In 1987 Mike took a “brief” 25 year hiatus. He took up a new sport: marathon running. As we all know, distance running requires intense training and Mike was surely not adverse to that. He ran ten marathons, finished them all, achieving a best time of 3:11. He also took up tennis, and became a “pretty good” player (his words). I bet he’s better than pretty good.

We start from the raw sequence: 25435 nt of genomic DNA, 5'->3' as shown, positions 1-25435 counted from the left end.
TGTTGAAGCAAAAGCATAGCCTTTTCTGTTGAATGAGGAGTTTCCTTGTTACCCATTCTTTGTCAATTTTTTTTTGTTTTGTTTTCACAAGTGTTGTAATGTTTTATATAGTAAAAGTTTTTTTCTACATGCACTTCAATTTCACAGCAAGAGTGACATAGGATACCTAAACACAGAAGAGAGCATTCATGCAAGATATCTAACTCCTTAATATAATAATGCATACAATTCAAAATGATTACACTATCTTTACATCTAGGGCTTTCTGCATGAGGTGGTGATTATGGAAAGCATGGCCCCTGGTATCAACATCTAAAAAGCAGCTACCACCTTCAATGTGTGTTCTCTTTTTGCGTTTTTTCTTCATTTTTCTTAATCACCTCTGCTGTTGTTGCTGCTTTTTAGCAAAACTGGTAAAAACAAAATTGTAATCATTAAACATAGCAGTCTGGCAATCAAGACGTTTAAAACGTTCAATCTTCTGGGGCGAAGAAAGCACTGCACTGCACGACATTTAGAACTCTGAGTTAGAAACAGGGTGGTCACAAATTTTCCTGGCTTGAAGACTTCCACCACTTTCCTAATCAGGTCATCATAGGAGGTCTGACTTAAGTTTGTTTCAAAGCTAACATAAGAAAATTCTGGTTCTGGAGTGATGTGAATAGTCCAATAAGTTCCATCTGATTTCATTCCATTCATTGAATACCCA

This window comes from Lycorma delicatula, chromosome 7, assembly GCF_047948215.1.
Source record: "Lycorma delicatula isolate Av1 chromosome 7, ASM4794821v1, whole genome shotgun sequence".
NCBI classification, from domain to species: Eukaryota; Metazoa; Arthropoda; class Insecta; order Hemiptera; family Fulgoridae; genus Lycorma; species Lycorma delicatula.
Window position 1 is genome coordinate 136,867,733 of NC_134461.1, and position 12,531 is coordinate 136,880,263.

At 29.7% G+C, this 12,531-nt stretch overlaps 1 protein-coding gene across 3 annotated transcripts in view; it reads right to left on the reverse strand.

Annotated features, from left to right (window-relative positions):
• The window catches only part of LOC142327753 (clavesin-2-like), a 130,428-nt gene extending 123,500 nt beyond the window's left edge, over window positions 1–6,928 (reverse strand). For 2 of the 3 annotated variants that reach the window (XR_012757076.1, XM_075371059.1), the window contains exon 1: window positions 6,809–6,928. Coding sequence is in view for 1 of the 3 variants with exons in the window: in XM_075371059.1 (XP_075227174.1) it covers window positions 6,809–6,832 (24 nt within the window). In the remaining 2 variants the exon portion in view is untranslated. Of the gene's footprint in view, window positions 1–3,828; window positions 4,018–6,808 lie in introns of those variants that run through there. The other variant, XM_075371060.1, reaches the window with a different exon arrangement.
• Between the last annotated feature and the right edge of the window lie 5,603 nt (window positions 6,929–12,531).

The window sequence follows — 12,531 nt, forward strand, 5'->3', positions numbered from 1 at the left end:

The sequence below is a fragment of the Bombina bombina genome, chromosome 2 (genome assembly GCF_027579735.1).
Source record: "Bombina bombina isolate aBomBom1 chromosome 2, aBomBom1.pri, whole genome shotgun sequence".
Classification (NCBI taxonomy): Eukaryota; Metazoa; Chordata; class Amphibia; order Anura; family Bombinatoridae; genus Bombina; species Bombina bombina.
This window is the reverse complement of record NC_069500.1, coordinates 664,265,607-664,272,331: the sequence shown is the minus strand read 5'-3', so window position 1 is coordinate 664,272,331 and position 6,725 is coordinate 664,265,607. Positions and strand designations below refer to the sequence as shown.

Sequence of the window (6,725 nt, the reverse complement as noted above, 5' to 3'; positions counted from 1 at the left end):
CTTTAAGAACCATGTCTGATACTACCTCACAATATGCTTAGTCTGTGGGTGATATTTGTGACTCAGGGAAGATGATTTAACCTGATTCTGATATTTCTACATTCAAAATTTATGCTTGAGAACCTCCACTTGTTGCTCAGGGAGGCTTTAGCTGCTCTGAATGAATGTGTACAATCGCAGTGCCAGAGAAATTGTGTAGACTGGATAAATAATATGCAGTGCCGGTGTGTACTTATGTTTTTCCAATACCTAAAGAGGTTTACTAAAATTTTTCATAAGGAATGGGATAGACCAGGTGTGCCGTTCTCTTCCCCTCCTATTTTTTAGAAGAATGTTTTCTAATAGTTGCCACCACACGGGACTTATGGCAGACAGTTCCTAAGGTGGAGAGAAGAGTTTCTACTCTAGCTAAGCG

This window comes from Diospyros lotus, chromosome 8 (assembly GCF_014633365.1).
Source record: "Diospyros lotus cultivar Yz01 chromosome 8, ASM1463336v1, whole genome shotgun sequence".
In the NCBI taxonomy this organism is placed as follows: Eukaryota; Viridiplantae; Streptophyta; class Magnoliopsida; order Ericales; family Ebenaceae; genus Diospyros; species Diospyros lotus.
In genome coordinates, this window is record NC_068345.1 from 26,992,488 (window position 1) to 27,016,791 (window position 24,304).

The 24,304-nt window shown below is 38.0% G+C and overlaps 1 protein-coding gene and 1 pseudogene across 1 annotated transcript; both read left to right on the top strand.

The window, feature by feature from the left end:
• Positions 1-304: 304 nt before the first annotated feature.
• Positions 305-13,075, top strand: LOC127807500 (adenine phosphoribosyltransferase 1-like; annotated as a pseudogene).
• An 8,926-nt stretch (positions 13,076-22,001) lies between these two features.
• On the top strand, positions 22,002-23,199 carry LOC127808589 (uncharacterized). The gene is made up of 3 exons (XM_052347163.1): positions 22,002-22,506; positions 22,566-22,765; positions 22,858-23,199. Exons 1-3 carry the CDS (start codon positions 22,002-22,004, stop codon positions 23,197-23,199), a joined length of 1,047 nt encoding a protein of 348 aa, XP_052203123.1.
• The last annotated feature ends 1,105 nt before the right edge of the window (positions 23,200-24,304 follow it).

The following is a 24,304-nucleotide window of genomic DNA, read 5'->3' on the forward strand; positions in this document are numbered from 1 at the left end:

How did Mike II come to be? In 2012, he happened to stop by Van Cortlandt Park and watched some paddleball, and as he says, “a fire ignited inside me.” Also, he had become plagued by an ailing knee and had come to realize that covering a large tennis court was not the greatest idea. So Mike decided it was time for his paddleball comeback. Now living in New Jersey he, of course, practiced and practiced by himself near his home and when he felt he was ready, he returned to the game. Now a part of paddleball again, Mike took a step back and didn’t like everything he saw. Most of the players at the courts were playing racquetball, not paddleball. But the worst was that everyone was old! Where were the young adults and the kids? It’s great that older people played paddleball, but Mike knew the game would die out if there was not a big infusion of youth. And then it hit him: Paddleball was a great sport back in the 70s and 80s, but the key to its decline was that we forgot to invest in the youth! Mike was determined that we don’t make that mistake again!